Sunday, October 20, 2019

Independent Genitive †Definition and Examples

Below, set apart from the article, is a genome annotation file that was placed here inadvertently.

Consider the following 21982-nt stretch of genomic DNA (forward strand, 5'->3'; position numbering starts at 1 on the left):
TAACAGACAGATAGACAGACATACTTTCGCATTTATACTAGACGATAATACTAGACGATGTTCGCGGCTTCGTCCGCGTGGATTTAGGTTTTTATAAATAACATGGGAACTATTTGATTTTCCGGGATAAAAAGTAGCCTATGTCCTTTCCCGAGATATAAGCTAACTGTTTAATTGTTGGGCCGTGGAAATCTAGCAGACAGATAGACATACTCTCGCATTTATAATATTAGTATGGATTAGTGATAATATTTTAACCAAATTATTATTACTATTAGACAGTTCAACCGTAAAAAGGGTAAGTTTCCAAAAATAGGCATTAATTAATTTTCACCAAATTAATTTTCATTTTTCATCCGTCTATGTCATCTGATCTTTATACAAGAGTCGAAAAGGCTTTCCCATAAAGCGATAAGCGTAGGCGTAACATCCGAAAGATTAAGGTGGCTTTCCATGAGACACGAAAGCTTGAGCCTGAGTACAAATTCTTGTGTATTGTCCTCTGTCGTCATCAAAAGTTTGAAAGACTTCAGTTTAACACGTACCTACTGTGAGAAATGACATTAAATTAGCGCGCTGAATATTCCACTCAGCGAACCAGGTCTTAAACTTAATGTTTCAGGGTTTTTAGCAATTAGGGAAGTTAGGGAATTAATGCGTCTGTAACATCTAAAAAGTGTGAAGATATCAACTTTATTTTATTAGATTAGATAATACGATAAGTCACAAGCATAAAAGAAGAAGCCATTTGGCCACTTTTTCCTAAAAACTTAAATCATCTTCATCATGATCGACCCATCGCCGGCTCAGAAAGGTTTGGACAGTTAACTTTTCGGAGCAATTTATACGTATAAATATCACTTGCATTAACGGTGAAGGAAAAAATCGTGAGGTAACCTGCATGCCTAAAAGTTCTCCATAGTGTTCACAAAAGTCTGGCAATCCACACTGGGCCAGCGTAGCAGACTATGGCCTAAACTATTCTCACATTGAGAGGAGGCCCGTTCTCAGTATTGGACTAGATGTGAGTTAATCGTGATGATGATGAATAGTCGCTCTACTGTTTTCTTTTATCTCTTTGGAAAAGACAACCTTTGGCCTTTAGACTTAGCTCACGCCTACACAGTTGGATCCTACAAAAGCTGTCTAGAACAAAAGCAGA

Independent Genitive s The independent genitive is a construction in which the noun following the possessive form is omitted (such as We stopped at Sams), usually because the context makes the meaning clear without it. English also has independent genitive pronouns  (also called strong  or  absolute  possessive pronouns):  mine, yours, his, hers, its, ours,  and  theirs. Unlike dependent genitive pronouns (or weak possessives), which serve as determiners in front of nouns, the independent genitive pronouns take the place of phrases. For example, in the sentence Thats her book, her is dependent on the noun book, while in the sentence Thats hers, hers is independent. Scholarly Examples and Observations Eternal blue neon, were never closed.When the world is asleep,Darling, come take a seat.You can always eat at Joes,Eat at Joes.(Gary Harrison and Matraca Maria Berg, Eat at Joes. Performed by Suzy Bogguss on Voices in the Wind, 1992)My mother learned that she was carrying me at about the same time the Second World War was declared; with the family talent for magic realism, she once told me she had been to the doctors on the very day.(Angela Carter, The Mother Lode. Shaking a Leg. Penguin, 1998)I like the dry cleaners. I like the sense of refreshment and renewal. I like the way dirty old torn clothes are dumped, to be returned clean and wholesome in their slippery plastic cases.(Fay Weldon, The Heart of the Country. Viking Penguin, 1988)Apples market share is bigger than BMWs or Mercedess or Porsches in the automotive market. Whats wrong with being BMW or Mercedes?(Steve Jobs, quoted by Jason D. OGrady  in Apple Inc. Greenwood, 2009)He crossed Fifth Avenue  at St. Patricks and   recalled walking through the church once - such a tourist thing to do - and watching Lois light a candle.(Rick Hamlin, Reading Between the Lines. Howard Books, 2006) Independent and Dependent Genitives An independent genitive is not followed by a noun: An independent genitive is often used in referring to relationships between people, as in these examples. Notice that this construction has a very specific meaning. The independent genitive a friend of Carolines does not mean the same as the dependent genitive Carolines friend: Independent: We met a friend of Carolines in Spain. Dependent: We met Carolines friend in Spain. The independent genitive means one of Carolines friends, who may or may not be known to the hearer. In contrast, the dependent genitive means one specific friend, who is assumed to be known to the hearer. Independent genitives are also used in reference to places and businesses: (Gerald Nelson, English: An Essential Grammar, 2nd ed.  Routledge, 2011) A friend of CarolinesA colleague of FranksAn old army pal of JimsShe stayed at Rebeccas Rebeccas houseI ran into Jim in Sainsburys Sainsburys supermarketI left my wallet in the barbers the barbers shop Independent Genitive Pronouns Note that most of the independent forms are distinguished from the dependent forms simply by the presence of a word-final -s. The exceptions are the 1st-person independent genitive (mine rather than *mys), and the masculine and neutral forms of the 3rd-person independent genitive (his, its), which are identical to the 3rd-person dependent genitive forms. These pronouns are often described as possessive forms. This is not the most useful label, since the meaning of these forms is not restricted to expressing possession. This is shown in the examples in (27), only the first of which can be said to involve the semantic relation of possession: (27a) I must clean my car. (27b) The professors were not surprised by his failure. (27c) Their hometown is Cambridge. (Martin J. Endley, Linguistic Perspectives on English Grammar. Information Age, 2010) There are four sorts of people. (1) He who says What’s mine is mine and what’s yours is yoursthis is the average sort. (And some say, This is the sort of Sodom.) (2) Whats mine is yours and whats yours is minethis is a boor. (3) Whats mine is yours and whats yours is yoursthis is a truly pious man. (4) Whats mine is mine and whats yours is minethis is a truly wicked man. (Tractate  Abot 5:10.  The Book of Jewish Wisdom: The Talmud of the Well-Considered Life, ed. by Jacob Neusner and Noam M. M. Neusner. Continuum, 1996)

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